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The Coin Galleries: Early Mughals: Babur, Humayun and Akbar

The Mughals hardly require any introduction, as this is perhaps the most famous dynasty in Indian history. The dynasty was founded by Babur, a descendant of both Timur (Tamerlaine) and Genghis Khan, who was a minor prince in Afghanistan and who nevertheless was dispossessed of his kingdom. Looking for a place to make his mark, he ended up invading India and defeated the Sultan of Delhi, Ibrahim Lodi, in 1526. He ruled until 1530. His son, Humayun, ascended the throne, but was forced to flee in 1540 by Sher Shah Suri, a general of Babur's army who had been appointed governor of Bihar and staged a rebellion against the emperor. Humayun fled to Persia and sought asylum with the Safavid emperor, Shah Tahmasp. Eventually, in 1555, with Tahmasp's help, Humayun was able to regain his empire in India, but he died soon after.

Humayun was succeeded by his son Akbar, who was only 13 years old when he became emperor. Despite his tender age, Akbar proved to be an able ruler. He expnded the empire and created an atmosphere of tolerance in his realm.


Babur (Zahir ud-din Muhammad), Silver tanka or shahrukhi, c. 1526-1530
Weight: 4.62 gm. Diameter: 22-23 mm Die axis: 8 o'clock
Legend /
Babur's coinage was on the pattern of the coinage in Kabul at the time. The thin Babur coins are normally quite flat on one side or the other. This coin is exceptional for the type in that both sides of the coin show portions of a strong strike.

Humayun (Nasir ud-din Muhammad), Silver tanka or shahrukhi,
     c. 1530-40 and 1555-56

Weight: 4.63 gm. Diameter: 28 mm Die axis: 3 o'clock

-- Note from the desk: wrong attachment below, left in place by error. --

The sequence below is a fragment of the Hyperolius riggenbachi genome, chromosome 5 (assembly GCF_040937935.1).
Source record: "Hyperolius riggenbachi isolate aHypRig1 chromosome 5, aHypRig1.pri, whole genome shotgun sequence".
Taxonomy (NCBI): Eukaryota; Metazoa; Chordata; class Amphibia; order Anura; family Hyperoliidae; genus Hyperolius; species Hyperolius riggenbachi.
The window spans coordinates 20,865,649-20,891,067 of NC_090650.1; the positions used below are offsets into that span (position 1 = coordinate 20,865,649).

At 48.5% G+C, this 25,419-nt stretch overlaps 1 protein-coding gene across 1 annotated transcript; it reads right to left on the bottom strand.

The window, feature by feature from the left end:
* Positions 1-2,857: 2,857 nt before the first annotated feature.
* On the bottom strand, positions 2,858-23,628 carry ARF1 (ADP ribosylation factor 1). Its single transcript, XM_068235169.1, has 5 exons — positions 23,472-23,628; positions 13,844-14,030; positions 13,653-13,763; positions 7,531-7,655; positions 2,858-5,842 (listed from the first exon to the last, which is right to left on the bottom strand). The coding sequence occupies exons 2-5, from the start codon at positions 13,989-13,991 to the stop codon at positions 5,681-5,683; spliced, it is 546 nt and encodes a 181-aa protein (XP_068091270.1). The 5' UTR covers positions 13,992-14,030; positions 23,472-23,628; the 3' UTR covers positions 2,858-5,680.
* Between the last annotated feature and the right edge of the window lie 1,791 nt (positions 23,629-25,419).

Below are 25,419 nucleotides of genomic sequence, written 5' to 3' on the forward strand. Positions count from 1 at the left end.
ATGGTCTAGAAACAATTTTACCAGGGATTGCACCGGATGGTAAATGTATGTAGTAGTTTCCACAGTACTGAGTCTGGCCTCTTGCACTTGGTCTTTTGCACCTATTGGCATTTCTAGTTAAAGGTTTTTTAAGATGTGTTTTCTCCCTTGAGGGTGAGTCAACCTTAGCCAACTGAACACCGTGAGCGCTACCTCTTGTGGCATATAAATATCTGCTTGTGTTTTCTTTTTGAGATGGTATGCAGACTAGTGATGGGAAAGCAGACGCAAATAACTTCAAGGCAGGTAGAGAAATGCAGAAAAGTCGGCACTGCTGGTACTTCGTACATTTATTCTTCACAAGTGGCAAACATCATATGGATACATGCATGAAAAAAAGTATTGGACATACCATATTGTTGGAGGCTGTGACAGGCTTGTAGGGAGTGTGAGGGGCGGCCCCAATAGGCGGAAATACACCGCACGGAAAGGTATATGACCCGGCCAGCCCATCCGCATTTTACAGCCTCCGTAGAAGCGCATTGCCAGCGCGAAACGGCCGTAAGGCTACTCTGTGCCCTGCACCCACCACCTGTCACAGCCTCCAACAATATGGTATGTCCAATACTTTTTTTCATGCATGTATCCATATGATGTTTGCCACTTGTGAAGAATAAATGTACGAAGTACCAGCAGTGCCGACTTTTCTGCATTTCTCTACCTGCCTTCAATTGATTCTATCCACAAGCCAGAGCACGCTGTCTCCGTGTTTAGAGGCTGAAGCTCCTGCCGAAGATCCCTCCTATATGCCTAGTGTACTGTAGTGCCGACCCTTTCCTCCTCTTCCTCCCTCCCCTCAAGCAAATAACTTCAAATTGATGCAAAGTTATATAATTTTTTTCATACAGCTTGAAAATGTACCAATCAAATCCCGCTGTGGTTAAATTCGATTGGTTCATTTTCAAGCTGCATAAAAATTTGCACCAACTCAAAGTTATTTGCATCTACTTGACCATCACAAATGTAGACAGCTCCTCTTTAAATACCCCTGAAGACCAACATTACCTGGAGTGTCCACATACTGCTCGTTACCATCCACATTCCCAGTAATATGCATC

Legend /

Haidar Dughlat (1546-50) Silver sasnu in name of Humayun
Weight: 6.15 gm., Dimensions: 15 x 15 mm.
Legend: al-sultan al-a'zam muhammad humayun ghazi /
Within central ornamental diamond: zarb Kashmir, spelled out in margins:
     AH date 953 (= 1546-47 CE)
Ref: Rajgor 2853, Goron-Goenka K104
This coin was struck in Kashmir in the name of Humayun. Haidar Dughlat was a cousin of Babur who had originally ruled Kashmir in the name of Sa'id Khan of Kashgar. He fought for Humayun in his struggle against Sher Shah and then ruled Kashmir in his name.

Akbar (Abu'l Fath Jalaluddin Muhammad), 1556-1605, Silver rupee, Agra
Weight: 11.36 gm. Diameter: 24 mm Die axis: 3 o'clock
Legend /
Legend, with AH date 979 (= 1571-72 CE)
The first Mughal rupee! The rupee was first introduced by Sher Shah Suri, who had overthrown Humayun, and Akbar continued the practice and converted the currency to the rupee standard.

Akbar (Abu'l Fath Jalaluddin Muhammad), 1556-1605, Silver rupee, Urdu Zafar Qarin
Weight: 11.41 gm. Dim: 21 x 20 mm Die axis: 6 o'clock
Legend /
Akbar struck these square rupees, which were called jalalah.

Akbar (Abu'l Fath Jalaluddin Muhammad), 1556-1605, Silver 1/2 tanka, Malwa
Weight: 3.52 gm. Diameter: 13-14 mm Die axis: 6 o'clock
Legend, Kalima /
Legend, with Akbar's name and titles
This coin conformed to the Malwa standard and style.

Akbar (Abu'l Fath Jalaluddin Muhammad), 1556-1605,
     AE tanka or double dam, Ahmedabad

Weight: 40.97 gm. Diameter: 27 mm Die axis: 11 o'clock
Legend /
Legend, with Ilahi date 44 (=c. 1598 CE)
A massive coin, 9 mm thick! Akbar's copper coinage was based on the dam (pronounced daam; the word daam today means "price" in Hindustani.

Akbar (Abu'l Fath Jalaluddin Muhammad), 1556-1605, AE fractional dam, Malwa
Weight: 3.16 gm. Diameter: 10 x 13 mm Die axis: 7 o'clock
Legend fulus Ujjain /
Legend, with AH date alf (1000) (= c. 1591-92 CE)
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